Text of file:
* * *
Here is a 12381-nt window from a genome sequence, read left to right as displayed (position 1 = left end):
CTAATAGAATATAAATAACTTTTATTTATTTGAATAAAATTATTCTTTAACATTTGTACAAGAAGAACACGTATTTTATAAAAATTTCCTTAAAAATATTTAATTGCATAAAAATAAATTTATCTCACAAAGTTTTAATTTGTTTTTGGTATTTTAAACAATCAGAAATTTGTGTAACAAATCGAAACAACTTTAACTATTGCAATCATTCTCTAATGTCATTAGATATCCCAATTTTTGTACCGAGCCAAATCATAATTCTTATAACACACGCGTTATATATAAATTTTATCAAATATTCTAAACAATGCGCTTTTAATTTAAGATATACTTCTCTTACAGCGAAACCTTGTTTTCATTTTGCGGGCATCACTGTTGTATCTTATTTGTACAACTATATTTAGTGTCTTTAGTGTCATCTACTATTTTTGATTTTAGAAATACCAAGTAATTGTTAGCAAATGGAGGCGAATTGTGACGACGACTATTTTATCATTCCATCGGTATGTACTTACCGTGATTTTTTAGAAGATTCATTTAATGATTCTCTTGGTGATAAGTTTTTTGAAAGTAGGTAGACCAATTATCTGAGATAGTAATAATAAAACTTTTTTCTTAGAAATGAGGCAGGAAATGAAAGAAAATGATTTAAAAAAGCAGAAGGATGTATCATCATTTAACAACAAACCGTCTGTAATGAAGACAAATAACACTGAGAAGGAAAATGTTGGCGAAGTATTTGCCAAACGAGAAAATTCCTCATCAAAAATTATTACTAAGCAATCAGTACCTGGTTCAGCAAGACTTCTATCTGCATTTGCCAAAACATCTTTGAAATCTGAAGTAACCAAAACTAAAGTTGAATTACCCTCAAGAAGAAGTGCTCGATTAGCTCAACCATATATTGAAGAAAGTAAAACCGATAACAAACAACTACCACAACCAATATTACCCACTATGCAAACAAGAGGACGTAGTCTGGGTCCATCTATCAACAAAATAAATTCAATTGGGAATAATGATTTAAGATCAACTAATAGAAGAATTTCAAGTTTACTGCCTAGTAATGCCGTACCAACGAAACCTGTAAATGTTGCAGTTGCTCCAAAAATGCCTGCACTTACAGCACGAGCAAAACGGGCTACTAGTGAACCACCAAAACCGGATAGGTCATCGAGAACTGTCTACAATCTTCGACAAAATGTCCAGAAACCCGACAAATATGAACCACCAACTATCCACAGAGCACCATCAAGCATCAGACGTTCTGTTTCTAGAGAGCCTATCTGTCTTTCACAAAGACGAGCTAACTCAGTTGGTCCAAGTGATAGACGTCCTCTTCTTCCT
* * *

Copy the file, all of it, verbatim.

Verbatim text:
Here is a 12381-nt window from a genome sequence, read left to right as displayed (position 1 = left end):
CTAATAGAATATAAATAACTTTTATTTATTTGAATAAAATTATTCTTTAACATTTGTACAAGAAGAACACGTATTTTATAAAAATTTCCTTAAAAATATTTAATTGCATAAAAATAAATTTATCTCACAAAGTTTTAATTTGTTTTTGGTATTTTAAACAATCAGAAATTTGTGTAACAAATCGAAACAACTTTAACTATTGCAATCATTCTCTAATGTCATTAGATATCCCAATTTTTGTACCGAGCCAAATCATAATTCTTATAACACACGCGTTATATATAAATTTTATCAAATATTCTAAACAATGCGCTTTTAATTTAAGATATACTTCTCTTACAGCGAAACCTTGTTTTCATTTTGCGGGCATCACTGTTGTATCTTATTTGTACAACTATATTTAGTGTCTTTAGTGTCATCTACTATTTTTGATTTTAGAAATACCAAGTAATTGTTAGCAAATGGAGGCGAATTGTGACGACGACTATTTTATCATTCCATCGGTATGTACTTACCGTGATTTTTTAGAAGATTCATTTAATGATTCTCTTGGTGATAAGTTTTTTGAAAGTAGGTAGACCAATTATCTGAGATAGTAATAATAAAACTTTTTTCTTAGAAATGAGGCAGGAAATGAAAGAAAATGATTTAAAAAAGCAGAAGGATGTATCATCATTTAACAACAAACCGTCTGTAATGAAGACAAATAACACTGAGAAGGAAAATGTTGGCGAAGTATTTGCCAAACGAGAAAATTCCTCATCAAAAATTATTACTAAGCAATCAGTACCTGGTTCAGCAAGACTTCTATCTGCATTTGCCAAAACATCTTTGAAATCTGAAGTAACCAAAACTAAAGTTGAATTACCCTCAAGAAGAAGTGCTCGATTAGCTCAACCATATATTGAAGAAAGTAAAACCGATAACAAACAACTACCACAACCAATATTACCCACTATGCAAACAAGAGGACGTAGTCTGGGTCCATCTATCAACAAAATAAATTCAATTGGGAATAATGATTTAAGATCAACTAATAGAAGAATTTCAAGTTTACTGCCTAGTAATGCCGTACCAACGAAACCTGTAAATGTTGCAGTTGCTCCAAAAATGCCTGCACTTACAGCACGAGCAAAACGGGCTACTAGTGAACCACCAAAACCGGATAGGTCATCGAGAACTGTCTACAATCTTCGACAAAATGTCCAGAAACCCGACAAATATGAACCACCAACTATCCACAGAGCACCATCAAGCATCAGACGTTCTGTTTCTAGAGAGCCTATCTGTCTTTCACAAAGACGAGCTAACTCAGTTGGTCCAAGTGATAGACGTCCTCTTCTTCCT